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Asset Managers Put Their Money on U.S. Equities

With global stock markets on the skids, U.S. corporate shares are starting to get the attention they deserve. Among their strong points: healthy earnings and generous dividends.

Donald Lindsey has a high-conviction investment idea, and he’s acting on it. As chief investment officer of the $1.2 billion endowment fund at George Washington University, Lindsey isn’t looking to break into an esoteric market or load up on a new product. Instead, he’s increasing the endowment’s allocation to good old U.S. equities: “I still love the asset class,” he says.

Lindsey, who has captained the Washington-based fund since April 2003, points to three trends that make U.S. shares a smart buy. First, earnings have far exceeded expectations: Share prices reached record highs in the second and third quarters of 2011. Because corporate America has done a great job of cutting costs, it’s fattened its profit margins.

Second, technology is boosting productivity. Third, thanks to their technological prowess, companies both large and small can now do business globally where economies are strong. “Exports are starting to account for a greater amount of U.S. GDP,” says Lindsey, who oversees a total 50 percent equity allocation.

Exports rose to 13.4 percent of U.S. gross domestic product in the third quarter of last year, according to Beth Ann Bovino, deputy chief economist at Standard & Poor’s, compared with 12.7 percent of GDP in 2010 and 10.6 percent in 2000.

Growth prospects for the U.S. economy — Jim O’Neill, chairman of Goldman Sachs Asset Management in London, forecasts 2.5 percent expansion in 2012 — are driving Lindsey’s preemptive strike. “I believe we’re going to see a U.S. renaissance in manufacturing,” he predicts. With transportation and labor costs rising in emerging markets, Lindsey reasons, more production will stay onshore. Meanwhile, rising wages overseas will boost demand for imported goods.

The CIO isn’t alone in his view, at least among U.S. equity managers. “U.S. companies have never been in better shape, aside from the financial sector,” asserts John Buckingham, CIO of $2.2 billion-in-assets AFAM, a manager in Aliso Viejo, California. A self-described “contrarian who avoids sexy stories,” Buckingham says that when U.S. companies trimmed expenses through layoffs and other reductions, they posted major productivity gains. He now expects to see companies looking to grow rather than retrench.

Relatively speaking, U.S. equities have put in a strong performance of late. Yes, the S&P index of the 500 largest U.S. companies had a volatile 2011, lurching from a 14.3 percent plunge in the third quarter back up to 11.15 percent in the fourth before ending the year with a – 0.02 percent return. But emerging markets fared much worse, diving 22 percent. What’s more, dividends pushed the S&P 500 into positive territory: a 2.11 percent return.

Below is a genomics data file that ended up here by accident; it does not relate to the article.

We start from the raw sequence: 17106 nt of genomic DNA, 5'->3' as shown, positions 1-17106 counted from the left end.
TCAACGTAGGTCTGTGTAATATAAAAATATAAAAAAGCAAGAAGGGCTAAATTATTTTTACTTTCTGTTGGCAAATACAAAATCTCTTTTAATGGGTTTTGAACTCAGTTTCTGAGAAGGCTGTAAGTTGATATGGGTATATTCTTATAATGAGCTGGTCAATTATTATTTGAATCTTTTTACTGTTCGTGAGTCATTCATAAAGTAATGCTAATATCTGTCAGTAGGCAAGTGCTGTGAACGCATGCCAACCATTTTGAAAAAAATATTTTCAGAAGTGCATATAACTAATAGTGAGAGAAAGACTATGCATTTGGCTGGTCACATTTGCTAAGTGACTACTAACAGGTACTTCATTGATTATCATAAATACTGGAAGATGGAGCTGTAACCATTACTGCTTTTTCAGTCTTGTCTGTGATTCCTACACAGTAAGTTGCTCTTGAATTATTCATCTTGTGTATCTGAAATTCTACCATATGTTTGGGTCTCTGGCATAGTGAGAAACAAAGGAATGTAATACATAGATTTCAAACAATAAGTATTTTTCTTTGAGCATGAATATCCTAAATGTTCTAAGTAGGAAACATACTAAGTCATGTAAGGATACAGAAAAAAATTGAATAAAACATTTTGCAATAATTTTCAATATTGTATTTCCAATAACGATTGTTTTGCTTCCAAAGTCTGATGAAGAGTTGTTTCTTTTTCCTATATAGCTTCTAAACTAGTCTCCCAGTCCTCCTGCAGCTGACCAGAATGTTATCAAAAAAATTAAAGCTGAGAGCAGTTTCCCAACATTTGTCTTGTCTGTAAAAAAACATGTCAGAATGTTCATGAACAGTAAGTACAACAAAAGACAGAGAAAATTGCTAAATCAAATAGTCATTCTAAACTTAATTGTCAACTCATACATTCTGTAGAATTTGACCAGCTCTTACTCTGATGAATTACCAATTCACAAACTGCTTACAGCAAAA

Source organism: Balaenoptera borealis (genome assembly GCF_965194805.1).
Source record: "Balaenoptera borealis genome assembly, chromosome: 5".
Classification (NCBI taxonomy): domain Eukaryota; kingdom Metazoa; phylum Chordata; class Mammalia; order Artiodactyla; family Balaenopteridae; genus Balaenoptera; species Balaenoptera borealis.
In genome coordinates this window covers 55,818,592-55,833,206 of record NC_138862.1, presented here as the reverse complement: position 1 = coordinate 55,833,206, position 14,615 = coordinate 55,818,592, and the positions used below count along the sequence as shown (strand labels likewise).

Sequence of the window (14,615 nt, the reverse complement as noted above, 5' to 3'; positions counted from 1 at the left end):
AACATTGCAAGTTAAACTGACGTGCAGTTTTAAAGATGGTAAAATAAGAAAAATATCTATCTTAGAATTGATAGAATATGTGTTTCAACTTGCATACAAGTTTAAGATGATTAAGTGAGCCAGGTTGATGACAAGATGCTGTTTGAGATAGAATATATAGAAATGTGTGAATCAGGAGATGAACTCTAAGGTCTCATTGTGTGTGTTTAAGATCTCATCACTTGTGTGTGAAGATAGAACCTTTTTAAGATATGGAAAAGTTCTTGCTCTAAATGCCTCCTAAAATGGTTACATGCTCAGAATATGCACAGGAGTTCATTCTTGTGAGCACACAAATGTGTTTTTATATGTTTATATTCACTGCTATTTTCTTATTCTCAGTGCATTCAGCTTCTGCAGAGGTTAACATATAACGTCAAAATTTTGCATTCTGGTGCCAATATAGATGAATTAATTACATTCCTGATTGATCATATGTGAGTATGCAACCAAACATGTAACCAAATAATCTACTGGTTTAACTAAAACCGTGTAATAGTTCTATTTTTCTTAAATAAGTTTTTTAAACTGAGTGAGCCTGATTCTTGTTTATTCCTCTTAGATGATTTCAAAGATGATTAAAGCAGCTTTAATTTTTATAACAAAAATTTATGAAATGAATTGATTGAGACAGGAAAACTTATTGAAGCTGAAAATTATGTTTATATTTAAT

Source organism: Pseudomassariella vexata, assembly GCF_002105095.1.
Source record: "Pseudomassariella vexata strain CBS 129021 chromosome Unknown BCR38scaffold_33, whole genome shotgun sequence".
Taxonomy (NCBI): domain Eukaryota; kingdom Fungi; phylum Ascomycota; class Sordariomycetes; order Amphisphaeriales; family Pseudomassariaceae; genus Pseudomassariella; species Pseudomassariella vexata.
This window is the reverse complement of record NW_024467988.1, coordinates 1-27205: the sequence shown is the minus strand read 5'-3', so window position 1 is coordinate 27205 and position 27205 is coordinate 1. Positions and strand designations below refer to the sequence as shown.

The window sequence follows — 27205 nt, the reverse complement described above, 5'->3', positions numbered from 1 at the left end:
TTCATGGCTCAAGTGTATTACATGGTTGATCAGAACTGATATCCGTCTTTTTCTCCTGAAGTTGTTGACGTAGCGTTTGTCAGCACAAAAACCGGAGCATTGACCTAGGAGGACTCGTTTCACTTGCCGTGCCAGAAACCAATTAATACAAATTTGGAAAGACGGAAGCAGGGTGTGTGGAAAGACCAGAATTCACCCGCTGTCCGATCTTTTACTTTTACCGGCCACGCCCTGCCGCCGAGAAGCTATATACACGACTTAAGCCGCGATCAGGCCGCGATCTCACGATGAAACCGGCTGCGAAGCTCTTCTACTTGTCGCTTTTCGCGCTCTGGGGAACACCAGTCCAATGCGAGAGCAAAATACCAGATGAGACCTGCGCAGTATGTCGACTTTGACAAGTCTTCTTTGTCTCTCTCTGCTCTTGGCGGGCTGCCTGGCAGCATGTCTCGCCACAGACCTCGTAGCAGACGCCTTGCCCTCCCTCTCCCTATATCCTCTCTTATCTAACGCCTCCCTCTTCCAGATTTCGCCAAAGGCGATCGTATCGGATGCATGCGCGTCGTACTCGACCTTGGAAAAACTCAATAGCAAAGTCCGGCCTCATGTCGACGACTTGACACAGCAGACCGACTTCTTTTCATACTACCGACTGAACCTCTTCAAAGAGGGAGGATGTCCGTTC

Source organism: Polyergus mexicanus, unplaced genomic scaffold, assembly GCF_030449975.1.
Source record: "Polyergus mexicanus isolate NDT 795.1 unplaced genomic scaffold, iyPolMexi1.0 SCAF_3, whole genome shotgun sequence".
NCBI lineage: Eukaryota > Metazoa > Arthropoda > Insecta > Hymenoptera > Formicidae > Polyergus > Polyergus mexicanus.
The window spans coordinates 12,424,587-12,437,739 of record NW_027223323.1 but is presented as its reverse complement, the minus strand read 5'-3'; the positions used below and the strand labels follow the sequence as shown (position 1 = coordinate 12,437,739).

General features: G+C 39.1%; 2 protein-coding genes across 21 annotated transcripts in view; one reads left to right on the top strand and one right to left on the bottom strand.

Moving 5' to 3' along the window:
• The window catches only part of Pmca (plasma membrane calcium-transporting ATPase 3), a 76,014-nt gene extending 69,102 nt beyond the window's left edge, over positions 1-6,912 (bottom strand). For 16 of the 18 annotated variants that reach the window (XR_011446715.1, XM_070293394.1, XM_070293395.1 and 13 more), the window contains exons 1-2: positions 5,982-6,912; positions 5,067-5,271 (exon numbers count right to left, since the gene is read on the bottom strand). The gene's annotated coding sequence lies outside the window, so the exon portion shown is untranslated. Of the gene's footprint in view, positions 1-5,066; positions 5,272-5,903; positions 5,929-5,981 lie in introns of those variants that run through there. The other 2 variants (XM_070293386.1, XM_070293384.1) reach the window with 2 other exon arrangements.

Dividends play a big role in the U.S. equity story. A key marker of corporate confidence because paring them back can rock share prices, they rose $50.2 billion in 2011, almost double their $26.5 billion climb for 2010, according to S&P. For the full year S&P reported 1,953 dividend increases, a 13 percent jump over 2010. Only 101 of the roughly 7,000 U.S. companies that divulge dividend information shrank their payouts in 2011, compared with 145 the previous year. “Dividends had a great year in 2011, with actual cash payments increasing over 16 percent and the forward indicated dividend rate up 18 percent,” says Howard Silverblatt, senior index analyst at S&P.

U.S. corporate shares have been propping up global markets, which fell 10.07 percent in 2011. Strip out the U.S. returns — 43 percent of the total — and the drop was 16.64 percent. When American equity markets broke even, investors in them got a bonus, quips Silverblatt.

Reasons to be cheerful about the U.S. market abound, managers affirm. “I’ve been saying for the past year that U.S. equities are the most underowned asset,” notes Philip Tasho, CEO and CIO of $1.6 billion, Alexandria, Virginia–based Tamro Capital Partners. “They’re really a bargain at this point.” And how do America’s travails measure up to the European Union’s sovereign debt crisis and the inflation in places like Indonesia and Turkey? “Whatever problems we have, we solve them more quickly than most countries,” Tasho says.

Compared with Europe and elsewhere, the U.S. is relatively calm, S&P’s Silverblatt agrees. “People are voting with their money,” he adds, noting that a “slight” reallocation to U.S. equity is under way.

Whether that will build to a groundswell is anyone’s guess. Robert Parise, a Chicago-based senior adviser to Midwestern public and corporate pension sponsors at J.P. Morgan Asset Management, doesn’t report a surge in U.S. stock buying among his clientele. But pensions move more slowly than endowments, concedes Parise, who has noticed that plan sponsors are keener to drop underperforming U.S. equity managers. He also sees movement from pure indexing to enhanced indexing or outright active management.

For his part, GWU’s Lindsey won’t hold back on U.S. equities. “Our plan is to keep buying in, because ultimately it’s setting up for a bull market,” he says.  •  •

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